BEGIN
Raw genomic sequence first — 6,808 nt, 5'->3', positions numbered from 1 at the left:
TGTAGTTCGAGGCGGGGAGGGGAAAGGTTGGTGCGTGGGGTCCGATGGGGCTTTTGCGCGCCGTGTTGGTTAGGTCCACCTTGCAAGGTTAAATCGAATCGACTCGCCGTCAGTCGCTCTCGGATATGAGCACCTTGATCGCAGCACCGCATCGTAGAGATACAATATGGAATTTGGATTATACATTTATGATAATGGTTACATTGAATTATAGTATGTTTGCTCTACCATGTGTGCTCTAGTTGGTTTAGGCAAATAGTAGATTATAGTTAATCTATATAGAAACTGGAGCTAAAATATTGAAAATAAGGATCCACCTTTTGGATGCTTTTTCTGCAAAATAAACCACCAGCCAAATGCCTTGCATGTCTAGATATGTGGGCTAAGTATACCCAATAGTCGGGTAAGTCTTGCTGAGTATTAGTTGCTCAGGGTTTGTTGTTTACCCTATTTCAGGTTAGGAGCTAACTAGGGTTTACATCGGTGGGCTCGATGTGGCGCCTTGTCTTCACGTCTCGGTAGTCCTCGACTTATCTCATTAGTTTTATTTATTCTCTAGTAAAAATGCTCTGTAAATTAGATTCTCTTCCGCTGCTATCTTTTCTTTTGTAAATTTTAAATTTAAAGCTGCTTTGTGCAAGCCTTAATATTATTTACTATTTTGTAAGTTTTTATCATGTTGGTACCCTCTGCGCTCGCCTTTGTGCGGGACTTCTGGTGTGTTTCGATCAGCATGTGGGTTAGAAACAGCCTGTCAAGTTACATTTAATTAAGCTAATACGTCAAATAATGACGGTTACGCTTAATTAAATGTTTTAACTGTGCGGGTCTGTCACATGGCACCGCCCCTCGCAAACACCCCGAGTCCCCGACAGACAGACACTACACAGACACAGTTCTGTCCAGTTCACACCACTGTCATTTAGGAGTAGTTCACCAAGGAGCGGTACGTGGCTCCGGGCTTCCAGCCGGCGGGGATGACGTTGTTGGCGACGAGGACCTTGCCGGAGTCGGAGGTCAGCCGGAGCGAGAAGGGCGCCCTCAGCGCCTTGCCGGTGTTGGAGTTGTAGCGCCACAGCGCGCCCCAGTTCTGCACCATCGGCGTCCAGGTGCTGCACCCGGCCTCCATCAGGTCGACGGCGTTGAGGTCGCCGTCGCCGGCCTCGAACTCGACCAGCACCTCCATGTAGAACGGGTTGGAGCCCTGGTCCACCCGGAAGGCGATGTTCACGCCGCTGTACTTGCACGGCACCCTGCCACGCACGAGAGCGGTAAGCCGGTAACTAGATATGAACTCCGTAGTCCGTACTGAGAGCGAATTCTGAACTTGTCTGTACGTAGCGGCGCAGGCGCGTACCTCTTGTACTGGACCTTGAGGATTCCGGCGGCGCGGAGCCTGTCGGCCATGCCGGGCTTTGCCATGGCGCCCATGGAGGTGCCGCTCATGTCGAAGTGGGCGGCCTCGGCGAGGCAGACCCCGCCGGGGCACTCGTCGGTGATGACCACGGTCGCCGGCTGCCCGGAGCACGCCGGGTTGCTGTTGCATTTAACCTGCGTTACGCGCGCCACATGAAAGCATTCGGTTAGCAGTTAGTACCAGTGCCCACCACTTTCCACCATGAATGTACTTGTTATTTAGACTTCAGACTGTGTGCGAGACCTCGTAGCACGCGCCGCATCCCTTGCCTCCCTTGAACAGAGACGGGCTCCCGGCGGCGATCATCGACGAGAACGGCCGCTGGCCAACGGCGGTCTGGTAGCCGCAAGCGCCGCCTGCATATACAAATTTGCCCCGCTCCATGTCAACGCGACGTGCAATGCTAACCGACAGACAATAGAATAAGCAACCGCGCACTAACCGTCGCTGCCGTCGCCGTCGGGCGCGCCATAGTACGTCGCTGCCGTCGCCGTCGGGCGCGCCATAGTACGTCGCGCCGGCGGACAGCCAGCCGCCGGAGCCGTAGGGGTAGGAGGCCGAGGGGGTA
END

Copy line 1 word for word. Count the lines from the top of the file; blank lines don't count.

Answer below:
Raw genomic sequence first — 6,808 nt, 5'->3', positions numbered from 1 at the left: